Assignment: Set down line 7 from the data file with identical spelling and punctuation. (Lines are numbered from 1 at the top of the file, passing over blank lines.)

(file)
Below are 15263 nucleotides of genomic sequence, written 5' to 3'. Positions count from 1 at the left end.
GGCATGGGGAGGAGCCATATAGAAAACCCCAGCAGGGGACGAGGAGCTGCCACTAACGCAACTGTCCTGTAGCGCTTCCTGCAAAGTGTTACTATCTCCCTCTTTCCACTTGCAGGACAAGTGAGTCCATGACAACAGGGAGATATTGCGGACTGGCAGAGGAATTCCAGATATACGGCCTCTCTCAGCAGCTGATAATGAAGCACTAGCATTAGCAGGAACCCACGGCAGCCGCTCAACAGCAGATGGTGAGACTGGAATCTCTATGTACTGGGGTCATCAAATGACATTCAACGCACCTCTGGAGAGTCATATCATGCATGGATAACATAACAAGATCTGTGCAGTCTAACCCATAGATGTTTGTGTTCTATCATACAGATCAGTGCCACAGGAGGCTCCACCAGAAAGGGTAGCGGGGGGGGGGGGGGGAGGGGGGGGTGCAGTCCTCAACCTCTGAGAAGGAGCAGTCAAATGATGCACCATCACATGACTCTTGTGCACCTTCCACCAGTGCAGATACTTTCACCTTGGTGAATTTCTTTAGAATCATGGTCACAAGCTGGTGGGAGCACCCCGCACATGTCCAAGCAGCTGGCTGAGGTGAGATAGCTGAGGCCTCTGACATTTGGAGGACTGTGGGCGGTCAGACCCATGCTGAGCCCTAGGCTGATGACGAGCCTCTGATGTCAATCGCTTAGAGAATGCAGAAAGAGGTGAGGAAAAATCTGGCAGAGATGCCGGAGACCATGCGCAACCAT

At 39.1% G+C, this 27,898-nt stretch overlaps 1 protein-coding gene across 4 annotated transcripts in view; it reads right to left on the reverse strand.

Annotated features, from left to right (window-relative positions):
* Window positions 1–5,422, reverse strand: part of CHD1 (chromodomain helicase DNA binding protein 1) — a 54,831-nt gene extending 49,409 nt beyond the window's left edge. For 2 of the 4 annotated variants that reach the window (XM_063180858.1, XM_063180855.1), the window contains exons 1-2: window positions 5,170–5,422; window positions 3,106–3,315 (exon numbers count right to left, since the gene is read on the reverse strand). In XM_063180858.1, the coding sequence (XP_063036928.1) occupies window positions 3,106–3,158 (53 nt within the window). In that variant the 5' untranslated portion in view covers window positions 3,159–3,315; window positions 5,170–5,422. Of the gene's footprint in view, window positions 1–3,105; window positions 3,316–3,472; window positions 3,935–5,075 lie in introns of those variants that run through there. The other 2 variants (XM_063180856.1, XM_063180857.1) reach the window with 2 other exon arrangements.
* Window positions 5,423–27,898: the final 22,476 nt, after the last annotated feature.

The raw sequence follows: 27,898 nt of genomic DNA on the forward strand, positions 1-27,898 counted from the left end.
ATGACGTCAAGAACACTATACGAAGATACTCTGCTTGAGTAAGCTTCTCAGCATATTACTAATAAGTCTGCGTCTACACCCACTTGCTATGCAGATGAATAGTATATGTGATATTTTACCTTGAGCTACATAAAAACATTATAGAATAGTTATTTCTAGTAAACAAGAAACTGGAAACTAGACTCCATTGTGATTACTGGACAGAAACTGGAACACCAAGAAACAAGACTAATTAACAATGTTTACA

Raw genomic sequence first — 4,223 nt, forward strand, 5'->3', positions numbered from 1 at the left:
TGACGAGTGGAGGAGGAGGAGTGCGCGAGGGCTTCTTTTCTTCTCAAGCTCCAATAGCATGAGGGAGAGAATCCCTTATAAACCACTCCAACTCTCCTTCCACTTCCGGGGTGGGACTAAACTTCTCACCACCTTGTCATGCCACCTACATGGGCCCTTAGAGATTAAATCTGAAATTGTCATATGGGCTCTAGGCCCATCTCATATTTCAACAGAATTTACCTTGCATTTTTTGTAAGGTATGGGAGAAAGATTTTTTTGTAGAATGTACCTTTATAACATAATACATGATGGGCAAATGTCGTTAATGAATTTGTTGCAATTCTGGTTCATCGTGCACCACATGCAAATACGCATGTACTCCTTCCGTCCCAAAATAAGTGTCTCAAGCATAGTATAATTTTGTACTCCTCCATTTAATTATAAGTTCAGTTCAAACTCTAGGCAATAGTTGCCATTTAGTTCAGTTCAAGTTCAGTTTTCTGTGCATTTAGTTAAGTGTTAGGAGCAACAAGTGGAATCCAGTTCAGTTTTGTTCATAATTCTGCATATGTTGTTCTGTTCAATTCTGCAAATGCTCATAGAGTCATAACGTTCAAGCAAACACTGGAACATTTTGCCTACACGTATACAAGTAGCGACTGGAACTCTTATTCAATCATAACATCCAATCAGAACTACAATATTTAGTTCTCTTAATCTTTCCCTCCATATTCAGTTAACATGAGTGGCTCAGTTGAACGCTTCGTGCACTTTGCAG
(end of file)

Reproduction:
The raw sequence follows: 27,898 nt of genomic DNA on the forward strand, positions 1-27,898 counted from the left end.